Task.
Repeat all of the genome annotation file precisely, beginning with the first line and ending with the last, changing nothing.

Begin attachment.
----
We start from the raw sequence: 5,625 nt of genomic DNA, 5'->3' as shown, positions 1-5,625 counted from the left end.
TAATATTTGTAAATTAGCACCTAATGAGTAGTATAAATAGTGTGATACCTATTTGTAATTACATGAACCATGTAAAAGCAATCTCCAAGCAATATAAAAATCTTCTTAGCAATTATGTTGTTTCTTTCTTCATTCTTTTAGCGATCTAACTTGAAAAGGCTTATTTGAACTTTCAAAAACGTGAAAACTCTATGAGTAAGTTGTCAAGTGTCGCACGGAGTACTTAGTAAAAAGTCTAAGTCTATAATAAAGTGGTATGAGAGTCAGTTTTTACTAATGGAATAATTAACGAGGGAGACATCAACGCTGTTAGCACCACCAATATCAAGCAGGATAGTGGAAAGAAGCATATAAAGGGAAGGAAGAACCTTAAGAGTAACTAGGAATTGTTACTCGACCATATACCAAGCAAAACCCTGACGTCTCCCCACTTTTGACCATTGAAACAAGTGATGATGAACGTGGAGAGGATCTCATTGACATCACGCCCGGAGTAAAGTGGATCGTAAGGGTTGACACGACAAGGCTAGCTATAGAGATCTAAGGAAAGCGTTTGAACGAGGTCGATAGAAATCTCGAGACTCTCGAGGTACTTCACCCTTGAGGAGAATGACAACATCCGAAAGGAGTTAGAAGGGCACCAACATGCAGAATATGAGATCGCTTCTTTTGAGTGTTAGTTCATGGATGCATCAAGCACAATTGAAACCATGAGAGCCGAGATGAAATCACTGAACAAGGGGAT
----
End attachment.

We start from the raw sequence: 5,625 nt of genomic DNA, 5'->3' as shown, positions 1-5,625 counted from the left end.
TAATATTTGTAAATTAGCACCTAATGAGTAGTATAAATAGTGTGATACCTATTTGTAATTACATGAACCATGTAAAAGCAATCTCCAAGCAATATAAAAATCTTCTTAGCAATTATGTTGTTTCTTTCTTCATTCTTTTAGCGATCTAACTTGAAAAGGCTTATTTGAACTTTCAAAAACGTGAAAACTCTATGAGTAAGTTGTCAAGTGTCGCACGGAGTACTTAGTAAAAAGTCTAAGTCTATAATAAAGTGGTATGAGAGTCAGTTTTTACTAATGGAATAATTAACGAGGGAGACATCAACGCTGTTAGCACCACCAATATCAAGCAGGATAGTGGAAAGAAGCATATAAAGGGAAGGAAGAACCTTAAGAGTAACTAGGAATTGTTACTCGACCATATACCAAGCAAAACCCTGACGTCTCCCCACTTTTGACCATTGAAACAAGTGATGATGAACGTGGAGAGGATCTCATTGACATCACGCCCGGAGTAAAGTGGATCGTAAGGGTTGACACGACAAGGCTAGCTATAGAGATCTAAGGAAAGCGTTTGAACGAGGTCGATAGAAATCTCGAGACTCTCGAGGTACTTCACCCTTGAGGAGAATGACAACATCCGAAAGGAGTTAGAAGGGCACCAACATGCAGAATATGAGATCGCTTCTTTTGAGTGTTAGTTCATGGATGCATCAAGCACAATTGAAACCATGAGAGCCGAGATGAAATCACTGAACAAGGGGAT